The default behavior likely works for all users. Conditional compilation comments are part of the behavior of the script and were placed there intentionally. It's extremely unlikely similar comments were accidentally added. Removed property to simplify surface area of task.
  • JsMacSafariQuirks
    Unlikely many people would want to save a few characters at the risk of breaking a major browser. Very minor/unlikely use-case for the build task.
  • JsMinifyCode
    Not required - the task should always minify code. MSBuild tasks do not seem to have a "validation only" modes, from what I can tell.

    I excluded other properties as well that I thought only served to change the appearance of the code, not work around special cases or usage patterns. If every option was added to the task, it would become a bit more difficult to use and find the properties that matter the most.

I didn't think through the last few properties that would need to be added to the "StylesheetMinifier" task, but I'm assuming they would be fairly straightforward.

Usage Patterns:

To easily minify to a .min.js file, MSBuild transformations can be used, like so:

  <Target Name="MinifyScripts">
    <ItemGroup>
      <JavaScriptFile Include="**\*.js" />
    </ItemGroup>

    <MinifyJavaScript SourceFiles="@(JavaScriptFile)" 
                      DestinationFiles="@(JavaScriptFile->'%(RelativeDir)%(Filename).min%(Extension)')" />
  </Target>

In this example, @(JavaScriptFile) would include all .js files in the MSBuild script directory and all subdirectories. The transformation @(JavaScriptFile->'') creates a new list with the same number of entries as the original @(JavaScriptFile) list. %(RelativeDir) %(Filename) %(Extension) are examples of "well-known" metadata that exists for each file item in the list.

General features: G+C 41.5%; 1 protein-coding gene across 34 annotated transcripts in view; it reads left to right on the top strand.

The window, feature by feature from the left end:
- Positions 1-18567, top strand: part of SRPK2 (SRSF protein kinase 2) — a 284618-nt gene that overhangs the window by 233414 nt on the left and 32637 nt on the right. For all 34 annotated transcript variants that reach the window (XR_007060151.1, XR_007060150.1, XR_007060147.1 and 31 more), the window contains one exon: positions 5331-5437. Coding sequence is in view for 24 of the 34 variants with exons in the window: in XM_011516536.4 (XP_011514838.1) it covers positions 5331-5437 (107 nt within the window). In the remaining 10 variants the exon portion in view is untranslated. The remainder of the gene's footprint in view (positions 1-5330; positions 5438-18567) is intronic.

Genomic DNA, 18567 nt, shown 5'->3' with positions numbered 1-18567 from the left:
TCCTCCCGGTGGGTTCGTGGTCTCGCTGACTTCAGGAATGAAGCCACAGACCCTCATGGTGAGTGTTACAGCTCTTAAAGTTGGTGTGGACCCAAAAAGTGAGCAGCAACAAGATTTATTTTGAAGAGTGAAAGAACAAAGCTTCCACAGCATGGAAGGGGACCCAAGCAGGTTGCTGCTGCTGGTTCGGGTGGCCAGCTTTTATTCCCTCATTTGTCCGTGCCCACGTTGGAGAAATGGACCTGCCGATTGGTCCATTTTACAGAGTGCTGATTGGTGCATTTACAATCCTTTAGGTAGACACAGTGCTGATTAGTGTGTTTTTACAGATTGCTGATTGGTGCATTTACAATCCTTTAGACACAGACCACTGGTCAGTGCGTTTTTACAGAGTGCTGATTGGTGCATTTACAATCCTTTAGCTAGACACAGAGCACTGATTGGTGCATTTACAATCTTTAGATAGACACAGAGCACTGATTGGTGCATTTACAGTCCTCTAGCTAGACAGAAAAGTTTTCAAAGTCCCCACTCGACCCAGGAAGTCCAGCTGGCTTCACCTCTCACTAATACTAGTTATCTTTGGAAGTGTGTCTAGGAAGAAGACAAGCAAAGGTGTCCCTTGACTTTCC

To hard-code unique destination filenames, two lists can be used:

  <Target Name="MinifyScripts">
    <ItemGroup>
      <JavaScriptFile Include="Sample1.js" />
      <JavaScriptFile Include="Sample2.js" />
      
      <MinifiedJavaScriptFile Include="MyCompressedSample1.js" />
      <MinifiedJavaScriptFile Include="SecondSample.minified.js" />
    </ItemGroup>

    <MinifyJavaScript SourceFiles="@(JavaScriptFile)" 
                      DestinationFiles="@(MinifiedJavaScriptFile)" />
  </Target>

To minify a single file, a list can be used (as above) or directly specified:

<MinifyJavaScript SourceFiles="Sample1.js" DestinationFiles="Sample1.min.js" />

Properties that take delimited lists (ie/ "Constant1,Constant2") can also be supplied using either items or directly via the property:

    <ItemGroup>
      <JavaScriptGlobal Include="jQuery" />
      <JavaScriptGlobal Include="$" />
    </ItemGroup>
    
    <MinifyJavaScript SourceFiles="@(JavaScriptFile)" 
                      DestinationFiles="@(JavaScriptFile->'%(RelativeDir)%(Filename).min.%')" 
                      KnownGlobals="@(JavaScriptGlobal)" />
or
    <MinifyJavaScript SourceFiles="@(JavaScriptFile)" 
                      DestinationFiles="@(JavaScriptFile->'%(RelativeDir)%(Filename).min.%')" 
                      KnownGlobals="jQuery,$" />

Files can be minified in place for release builds. This simplifies the development workflow and doesn't require any changes to <script src=""> paths between debug and release builds. To minify "in-place" leave off DestinationFiles.

  <Target Name="MinifyJavaScript" Condition="'$(Configuration)' == 'Release'">
    <ItemGroup>
      <JavaScriptFile Include="**\*.js" />
    </ItemGroup>
    
    <MinifyJavaScript SourceFiles="@(JavaScriptFile)" />
  </Target>